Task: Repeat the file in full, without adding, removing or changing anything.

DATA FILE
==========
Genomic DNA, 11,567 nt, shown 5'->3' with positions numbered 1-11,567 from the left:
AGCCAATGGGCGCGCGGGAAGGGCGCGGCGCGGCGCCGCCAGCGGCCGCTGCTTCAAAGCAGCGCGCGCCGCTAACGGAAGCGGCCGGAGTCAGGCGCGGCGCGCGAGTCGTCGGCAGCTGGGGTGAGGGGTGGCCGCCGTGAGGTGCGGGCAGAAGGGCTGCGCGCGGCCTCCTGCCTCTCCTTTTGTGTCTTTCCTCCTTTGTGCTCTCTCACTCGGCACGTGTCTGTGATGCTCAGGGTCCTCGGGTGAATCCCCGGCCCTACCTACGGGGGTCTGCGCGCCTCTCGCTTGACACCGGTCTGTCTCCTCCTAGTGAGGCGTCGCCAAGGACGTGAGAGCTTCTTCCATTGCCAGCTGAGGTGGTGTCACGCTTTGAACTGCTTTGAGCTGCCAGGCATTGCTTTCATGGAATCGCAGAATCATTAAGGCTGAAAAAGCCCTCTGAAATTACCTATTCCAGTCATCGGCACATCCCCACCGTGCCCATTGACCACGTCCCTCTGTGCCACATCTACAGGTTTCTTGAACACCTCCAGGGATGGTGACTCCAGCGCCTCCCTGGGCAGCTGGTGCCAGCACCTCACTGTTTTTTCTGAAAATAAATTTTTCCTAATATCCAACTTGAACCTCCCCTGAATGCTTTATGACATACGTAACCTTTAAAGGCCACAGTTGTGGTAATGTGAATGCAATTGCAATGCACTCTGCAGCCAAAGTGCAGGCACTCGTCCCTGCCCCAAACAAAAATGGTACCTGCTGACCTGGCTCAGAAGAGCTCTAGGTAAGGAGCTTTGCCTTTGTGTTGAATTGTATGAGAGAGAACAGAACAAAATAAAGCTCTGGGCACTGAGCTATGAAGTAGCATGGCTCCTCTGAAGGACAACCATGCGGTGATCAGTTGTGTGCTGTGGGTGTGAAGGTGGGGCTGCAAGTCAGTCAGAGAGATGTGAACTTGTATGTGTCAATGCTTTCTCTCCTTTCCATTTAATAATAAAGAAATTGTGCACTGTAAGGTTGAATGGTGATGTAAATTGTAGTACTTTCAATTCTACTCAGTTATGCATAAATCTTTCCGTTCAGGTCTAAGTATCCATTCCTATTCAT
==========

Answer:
Genomic DNA, 11,567 nt, shown 5'->3' with positions numbered 1-11,567 from the left:
AGCCAATGGGCGCGCGGGAAGGGCGCGGCGCGGCGCCGCCAGCGGCCGCTGCTTCAAAGCAGCGCGCGCCGCTAACGGAAGCGGCCGGAGTCAGGCGCGGCGCGCGAGTCGTCGGCAGCTGGGGTGAGGGGTGGCCGCCGTGAGGTGCGGGCAGAAGGGCTGCGCGCGGCCTCCTGCCTCTCCTTTTGTGTCTTTCCTCCTTTGTGCTCTCTCACTCGGCACGTGTCTGTGATGCTCAGGGTCCTCGGGTGAATCCCCGGCCCTACCTACGGGGGTCTGCGCGCCTCTCGCTTGACACCGGTCTGTCTCCTCCTAGTGAGGCGTCGCCAAGGACGTGAGAGCTTCTTCCATTGCCAGCTGAGGTGGTGTCACGCTTTGAACTGCTTTGAGCTGCCAGGCATTGCTTTCATGGAATCGCAGAATCATTAAGGCTGAAAAAGCCCTCTGAAATTACCTATTCCAGTCATCGGCACATCCCCACCGTGCCCATTGACCACGTCCCTCTGTGCCACATCTACAGGTTTCTTGAACACCTCCAGGGATGGTGACTCCAGCGCCTCCCTGGGCAGCTGGTGCCAGCACCTCACTGTTTTTTCTGAAAATAAATTTTTCCTAATATCCAACTTGAACCTCCCCTGAATGCTTTATGACATACGTAACCTTTAAAGGCCACAGTTGTGGTAATGTGAATGCAATTGCAATGCACTCTGCAGCCAAAGTGCAGGCACTCGTCCCTGCCCCAAACAAAAATGGTACCTGCTGACCTGGCTCAGAAGAGCTCTAGGTAAGGAGCTTTGCCTTTGTGTTGAATTGTATGAGAGAGAACAGAACAAAATAAAGCTCTGGGCACTGAGCTATGAAGTAGCATGGCTCCTCTGAAGGACAACCATGCGGTGATCAGTTGTGTGCTGTGGGTGTGAAGGTGGGGCTGCAAGTCAGTCAGAGAGATGTGAACTTGTATGTGTCAATGCTTTCTCTCCTTTCCATTTAATAATAAAGAAATTGTGCACTGTAAGGTTGAATGGTGATGTAAATTGTAGTACTTTCAATTCTACTCAGTTATGCATAAATCTTTCCGTTCAGGTCTAAGTATCCATTCCTATTCAT